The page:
On Feb. 24, 2012, Bob McDonnell was in a fix. With Mitt Romney’s VP selection process looming and McDonnell viewed as a real contender, the Virginia Legislature had very inconveniently descended into a divisive debate about mandating invasive ultrasounds for women seeking abortions.
As McDonnell walked out of a POLITICO event at the Newseum in Washington, he faced a battery of local TV cameras that were there for one purpose: to pin down McDonnell on the culture-war battle riveting Richmond.
It was the kind of moment that sends many politicians racing for the exits, with aides shouting, “No questions!” But McDonnell seemed delighted as he bounded over to greet the press throng. “Are you guys here to ask about my education plan?” he joked.
He then patiently and deftly swatted the questions away — “You can’t believe everything you hear in the national press” — giving the impression of a man thoroughly enjoying himself. His smile and peppy manner seemed almost like a taunt, as if saying to the reporters: C’mon, can’t you guys throw any tougher punches than that?
McDonnell is no longer giving the impression of a man thoroughly enjoying himself, as he and his wife, Maureen, face down a 14-count federal corruption indictment. But his bravura performance two years ago still echoes poignantly, displaying the love of the game — and McDonnell’s unquestioned skill at it — that for a time made McDonnell one of the most promising leaders in Republican politics.
As that moment reflects, it has always been difficult to pin down McDonnell’s persona — or even to understand what made him tick behind his square jaw and perfectly combed hair. Now, as McDonnell faces the real prospect of ending his public life as a felon, it is harder than ever to answer the question: Who is Bob McDonnell, anyway?
When he ran for governor five years ago, the people of Virginia were introduced to Bob McDonnell the zealot: a religious extremist tutored at Pat Robertson’s university, a man Democrats warned would try to keep women in the home and make it easier for criminals to get guns.
The labels didn’t fit. McDonnell won his 2009 governor’s race easily and avoided social issues in office.
Next, Americans met McDonnell, the modern-day Mr. Republican: a beaming politician of total integrity and boundless personal confidence, a man who governed more or less from the center, passing landmark transportation reform and writing the playbook for GOP swing-state victory.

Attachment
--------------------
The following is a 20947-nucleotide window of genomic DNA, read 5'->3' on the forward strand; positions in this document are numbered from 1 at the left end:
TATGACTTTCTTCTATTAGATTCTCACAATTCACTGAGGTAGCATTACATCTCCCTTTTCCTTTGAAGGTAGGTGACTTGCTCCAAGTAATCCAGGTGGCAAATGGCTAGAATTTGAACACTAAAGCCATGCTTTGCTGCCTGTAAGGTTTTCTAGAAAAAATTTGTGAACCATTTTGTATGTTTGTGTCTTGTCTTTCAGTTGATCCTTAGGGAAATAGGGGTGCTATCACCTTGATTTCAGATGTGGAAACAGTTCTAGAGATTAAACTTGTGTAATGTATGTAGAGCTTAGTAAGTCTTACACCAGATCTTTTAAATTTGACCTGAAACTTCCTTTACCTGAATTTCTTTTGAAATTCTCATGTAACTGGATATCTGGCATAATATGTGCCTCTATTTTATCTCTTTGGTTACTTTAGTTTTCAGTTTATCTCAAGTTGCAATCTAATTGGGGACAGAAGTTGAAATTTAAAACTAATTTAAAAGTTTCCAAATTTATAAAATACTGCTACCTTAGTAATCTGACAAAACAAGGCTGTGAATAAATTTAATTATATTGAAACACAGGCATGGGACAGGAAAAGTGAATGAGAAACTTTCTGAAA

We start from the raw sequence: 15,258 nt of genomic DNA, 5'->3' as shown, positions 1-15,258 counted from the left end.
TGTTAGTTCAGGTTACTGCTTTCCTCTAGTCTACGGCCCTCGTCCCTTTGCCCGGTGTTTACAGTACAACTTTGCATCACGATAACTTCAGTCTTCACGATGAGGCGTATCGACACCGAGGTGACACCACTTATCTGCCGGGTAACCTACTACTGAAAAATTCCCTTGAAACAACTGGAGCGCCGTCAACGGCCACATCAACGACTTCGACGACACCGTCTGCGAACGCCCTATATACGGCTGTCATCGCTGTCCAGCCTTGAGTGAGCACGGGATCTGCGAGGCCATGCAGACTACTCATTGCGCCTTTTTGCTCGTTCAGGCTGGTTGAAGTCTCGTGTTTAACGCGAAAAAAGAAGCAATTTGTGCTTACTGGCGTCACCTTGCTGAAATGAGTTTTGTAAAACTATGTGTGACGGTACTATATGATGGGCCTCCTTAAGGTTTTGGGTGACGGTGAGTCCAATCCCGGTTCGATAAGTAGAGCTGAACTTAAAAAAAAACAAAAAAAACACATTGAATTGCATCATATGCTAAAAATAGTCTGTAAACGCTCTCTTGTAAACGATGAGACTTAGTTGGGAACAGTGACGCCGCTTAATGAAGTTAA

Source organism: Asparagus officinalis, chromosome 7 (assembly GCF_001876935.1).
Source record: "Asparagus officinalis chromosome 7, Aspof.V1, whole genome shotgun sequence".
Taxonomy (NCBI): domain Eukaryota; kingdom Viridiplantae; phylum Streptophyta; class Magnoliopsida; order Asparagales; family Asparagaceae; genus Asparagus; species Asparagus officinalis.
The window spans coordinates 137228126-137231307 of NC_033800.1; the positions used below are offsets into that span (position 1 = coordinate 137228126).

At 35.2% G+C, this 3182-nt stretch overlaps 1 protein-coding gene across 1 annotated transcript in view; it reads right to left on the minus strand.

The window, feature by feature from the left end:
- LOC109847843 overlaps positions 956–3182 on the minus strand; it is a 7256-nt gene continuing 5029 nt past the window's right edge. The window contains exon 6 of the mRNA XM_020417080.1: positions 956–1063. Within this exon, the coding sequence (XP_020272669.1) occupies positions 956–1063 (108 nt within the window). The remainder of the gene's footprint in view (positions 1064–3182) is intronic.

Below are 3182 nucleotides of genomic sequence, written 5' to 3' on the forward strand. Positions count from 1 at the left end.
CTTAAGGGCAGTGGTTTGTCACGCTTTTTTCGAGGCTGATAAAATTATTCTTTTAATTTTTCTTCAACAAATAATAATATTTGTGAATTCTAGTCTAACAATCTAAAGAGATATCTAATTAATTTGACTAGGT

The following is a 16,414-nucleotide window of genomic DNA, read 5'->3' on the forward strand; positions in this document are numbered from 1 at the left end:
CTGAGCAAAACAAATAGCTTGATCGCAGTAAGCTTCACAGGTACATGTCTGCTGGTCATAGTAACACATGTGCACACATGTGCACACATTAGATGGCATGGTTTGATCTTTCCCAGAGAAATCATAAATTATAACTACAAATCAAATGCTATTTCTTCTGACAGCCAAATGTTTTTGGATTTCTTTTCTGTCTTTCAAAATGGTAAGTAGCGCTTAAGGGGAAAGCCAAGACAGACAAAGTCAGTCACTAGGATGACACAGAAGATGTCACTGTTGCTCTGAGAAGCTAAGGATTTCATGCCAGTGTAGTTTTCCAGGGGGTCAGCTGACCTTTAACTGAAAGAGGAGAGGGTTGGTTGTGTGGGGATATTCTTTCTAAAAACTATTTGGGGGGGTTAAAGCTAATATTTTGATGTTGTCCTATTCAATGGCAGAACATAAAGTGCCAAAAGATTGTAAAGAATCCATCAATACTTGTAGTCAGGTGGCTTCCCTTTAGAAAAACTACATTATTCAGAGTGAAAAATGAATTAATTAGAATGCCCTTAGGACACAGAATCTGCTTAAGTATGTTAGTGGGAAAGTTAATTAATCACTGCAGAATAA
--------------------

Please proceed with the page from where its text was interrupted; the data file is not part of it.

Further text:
That wasn’t quite right, either. By the end of his four-year term, McDonnell was snarled in a gift-giving investigation that was at least tawdry, if not actually criminal.
Finally, we met McDonnell the dupe: a well-intentioned man, pure of heart but weak in dealing with the people around him, led cluelessly into dangerous legal territory by an acquisitive and ill-tempered wife — Lady Macbeth with an Amex card.
The indictment handed down Tuesday against both McDonnells gives the lie to that portrayal, as well. In a 43-page document filed in federal district court, the former GOP governor is depicted by prosecutors as a man preoccupied with improving his family’s financial condition, going well out of his way to accommodate his financial benefactor, Star Scientific CEO Jonnie Williams, and communicating directly and often with the former first lady about various money-making enterprises.
The federal justice system will have the final word on whether McDonnell broke the law and disgraced his office. Arriving at an assessment of McDonnell as a person, and as a political character of the times, may be a longer and even more complicated process.
Voters will have to weigh the McDonnell who wrote an incendiary Regent University thesis against the wedding-cake figurine who campaigned on an anodyne “Bob’s for Jobs” slogan, and to try to separate out the deft negotiator who crafted a landmark transit-funding deal from the cash-strapped dad who — according to prosecutors — reveled in having sudden access to luxury brands like Ferrari and Rolex.